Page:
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Princeton University officials have announced plans to enlarge enrollment of undergraduates beginning in 2006, marking the university’s first major student body increase since it first admitted women in 1969.

Over the next four years, Princeton will admit an additional 125 students each year, reaching a goal of 500 more students by 2006, Princeton Associate Dean Hank Dobin ’74 said Monday. This 10 percent increase will bring the undergraduate enrollment from 4,600 to 5,100, Dobin said.

Princeton’s endowment in the spring of 2000 provided one incentive to increase student enrollment, Dobin said. The university had enough funds to increase the number of accepted students and therefore had an obligation to give as many deserving students as possible a Princeton education, he said.

“We have, just like Yale, a very large applicant pool,” Dobin said. “If it was within the means of the university to expand the student body we should do that. We felt we had the moral obligation and the financial resources.”

Princeton’s low student-to-faculty ratio also contributed to the trustees’ decision to expand, Dobin said.

Though there had not been an increase in student enrollment since the introduction of women in 1969, Princeton’s faculty continued to increase, creating an unprecedentedly low ratio, Dobin said.

“If the university wanted to hire more faculty, we had to bring the ratio back into balance,” Dobin said.

Before Princeton trustees fully committed to the proposal, Dobin said, they thought carefully about Princeton’s capacity to handle such an increase. The trustees were confident that an additional 500 students would not negatively alter Princeton’s environment or educational mission, Dobin said.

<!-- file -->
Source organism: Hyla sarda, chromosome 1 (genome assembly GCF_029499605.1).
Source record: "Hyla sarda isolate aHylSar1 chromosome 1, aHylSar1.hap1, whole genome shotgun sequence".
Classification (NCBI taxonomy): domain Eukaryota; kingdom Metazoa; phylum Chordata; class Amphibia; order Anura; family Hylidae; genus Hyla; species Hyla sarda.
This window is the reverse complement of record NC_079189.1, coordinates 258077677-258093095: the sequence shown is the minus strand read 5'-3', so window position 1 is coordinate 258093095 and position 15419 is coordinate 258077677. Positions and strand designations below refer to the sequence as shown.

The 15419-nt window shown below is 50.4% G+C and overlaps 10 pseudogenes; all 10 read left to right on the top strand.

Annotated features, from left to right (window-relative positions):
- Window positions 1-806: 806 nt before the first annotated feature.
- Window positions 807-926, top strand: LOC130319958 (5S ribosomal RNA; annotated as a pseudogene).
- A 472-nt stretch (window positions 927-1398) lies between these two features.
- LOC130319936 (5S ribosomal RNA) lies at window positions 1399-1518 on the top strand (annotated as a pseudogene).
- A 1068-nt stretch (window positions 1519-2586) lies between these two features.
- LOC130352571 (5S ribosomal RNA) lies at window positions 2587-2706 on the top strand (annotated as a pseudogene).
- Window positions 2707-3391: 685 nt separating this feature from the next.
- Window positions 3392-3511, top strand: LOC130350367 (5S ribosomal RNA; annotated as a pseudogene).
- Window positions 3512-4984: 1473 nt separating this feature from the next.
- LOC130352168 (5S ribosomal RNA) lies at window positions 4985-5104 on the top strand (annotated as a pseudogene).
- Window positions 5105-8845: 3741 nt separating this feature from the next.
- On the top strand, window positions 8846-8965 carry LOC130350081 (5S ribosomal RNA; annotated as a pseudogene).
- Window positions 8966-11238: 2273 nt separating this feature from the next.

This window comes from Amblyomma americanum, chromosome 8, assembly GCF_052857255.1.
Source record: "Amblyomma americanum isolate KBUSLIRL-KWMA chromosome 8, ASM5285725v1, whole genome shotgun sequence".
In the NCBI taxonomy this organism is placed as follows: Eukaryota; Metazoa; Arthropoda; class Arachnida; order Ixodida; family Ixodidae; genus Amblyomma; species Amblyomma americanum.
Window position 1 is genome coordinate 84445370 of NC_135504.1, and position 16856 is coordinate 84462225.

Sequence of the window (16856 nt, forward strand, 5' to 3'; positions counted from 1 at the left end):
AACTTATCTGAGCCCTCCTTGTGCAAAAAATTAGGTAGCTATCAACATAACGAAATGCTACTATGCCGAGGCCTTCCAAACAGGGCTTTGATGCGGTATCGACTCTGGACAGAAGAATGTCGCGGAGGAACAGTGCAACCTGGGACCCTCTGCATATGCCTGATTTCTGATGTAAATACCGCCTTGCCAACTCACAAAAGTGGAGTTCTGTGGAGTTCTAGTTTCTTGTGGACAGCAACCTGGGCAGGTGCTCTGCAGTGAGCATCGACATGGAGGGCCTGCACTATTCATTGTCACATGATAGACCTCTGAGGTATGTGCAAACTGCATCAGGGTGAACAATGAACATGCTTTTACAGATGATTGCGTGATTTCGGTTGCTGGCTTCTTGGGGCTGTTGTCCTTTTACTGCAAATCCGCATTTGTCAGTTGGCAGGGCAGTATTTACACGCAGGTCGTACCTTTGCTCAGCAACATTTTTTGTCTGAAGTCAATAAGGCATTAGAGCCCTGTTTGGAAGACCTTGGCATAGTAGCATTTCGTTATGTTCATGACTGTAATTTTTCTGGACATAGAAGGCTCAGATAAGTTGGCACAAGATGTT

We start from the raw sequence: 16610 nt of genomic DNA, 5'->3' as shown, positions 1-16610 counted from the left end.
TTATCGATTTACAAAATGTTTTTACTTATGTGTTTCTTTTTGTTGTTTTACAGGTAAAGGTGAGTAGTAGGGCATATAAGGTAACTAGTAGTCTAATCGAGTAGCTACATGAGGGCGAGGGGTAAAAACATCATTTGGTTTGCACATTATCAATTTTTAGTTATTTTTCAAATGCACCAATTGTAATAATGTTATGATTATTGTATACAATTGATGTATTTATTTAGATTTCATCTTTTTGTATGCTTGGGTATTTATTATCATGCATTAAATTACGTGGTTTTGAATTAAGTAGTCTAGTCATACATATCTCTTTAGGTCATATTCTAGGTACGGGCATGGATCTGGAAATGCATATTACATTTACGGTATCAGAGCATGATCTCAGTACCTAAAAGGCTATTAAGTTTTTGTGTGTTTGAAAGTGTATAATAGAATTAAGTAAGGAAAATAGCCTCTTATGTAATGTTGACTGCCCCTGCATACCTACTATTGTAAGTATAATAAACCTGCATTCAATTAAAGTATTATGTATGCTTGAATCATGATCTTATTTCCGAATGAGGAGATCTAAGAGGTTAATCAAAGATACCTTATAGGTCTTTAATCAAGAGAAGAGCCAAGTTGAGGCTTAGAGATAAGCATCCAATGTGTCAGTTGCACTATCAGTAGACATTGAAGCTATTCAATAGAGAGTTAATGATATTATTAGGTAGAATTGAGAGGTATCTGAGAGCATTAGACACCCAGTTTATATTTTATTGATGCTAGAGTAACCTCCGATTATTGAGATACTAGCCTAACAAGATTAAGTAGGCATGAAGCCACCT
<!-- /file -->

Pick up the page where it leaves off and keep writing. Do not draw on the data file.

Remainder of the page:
“Everyone had to agree that by expanding the student body, we wouldn’t be stretching ourselves too thin,” Dobin said. “I don’t think anyone on campus is concerned that anything is being jeopardized by this decision.”

Yale President Richard Levin said while Princeton’s increased student body will not have a big impact on the Ivy League as a whole, he does understand the difficulty a university has in turning away so many qualified applicants.

“This will make room for more students at an institution of high quality,” Levin said.

Yale officials have contemplated making a similar increase in enrollment but the University is deferring that decision until the renovation of all 12 residential colleges is complete, Levin said.

In an effort to accommodate the increased size of the student body, Princeton will introduce a new four-year residential college system. Currently, Princeton freshmen are randomly assigned to one of five residential colleges where they live for their freshman and sophomore years. As juniors and seniors, about 80 to 90 percent of upperclassmen join eating clubs, groups with which they eat and socialize, Dobin said.

With this new plan, Princeton will build a sixth residential college, Whitman College, and renovate Butler College and Mathey College, converting them into four-year colleges. Starting in 2006, upperclassmen will be able to choose to join eating clubs, to stay in their residential colleges for all four years, or a combination of the two.

“The eating clubs have a long tradition at the university, but they’re not for everybody,” Dobin said. “It’s always been a goal to create more flexibility.”

While the four-year residential colleges are similar to those at Yale, Levin said because the entire dormitory system will not be converted at Princeton, the benefits will not be as great as those of the system at Yale.

“I think we at Yale know from experience that [the residential college system] is a superior system,” Levin said. “I don’t think [Princeton] will deliver all the benefits without transforming the whole system.”

In addition to overhauling the dormitories, Princeton also plans to reevaluate other facilities and hire additional faculty members to accommodate the increase, Dobin said.

Dobin said it is too early to predict specific results of the increase. He said he thinks this new policy will have little to no effect on the number of applications Princeton receives.

“I am doubtful that it will have a real impact on the number of applicants,” Dobin said.

Princeton Undergraduate Student Government President Pettus Randall said student reaction to the planned increase has been positive.

“We think that expanding the number of students will increase opportunities in the classroom, opportunities extracurricularly and opportunities in athletics,” Randall said.

The proposal for Princeton’s enlargement was officially approved by trustees in April 2000.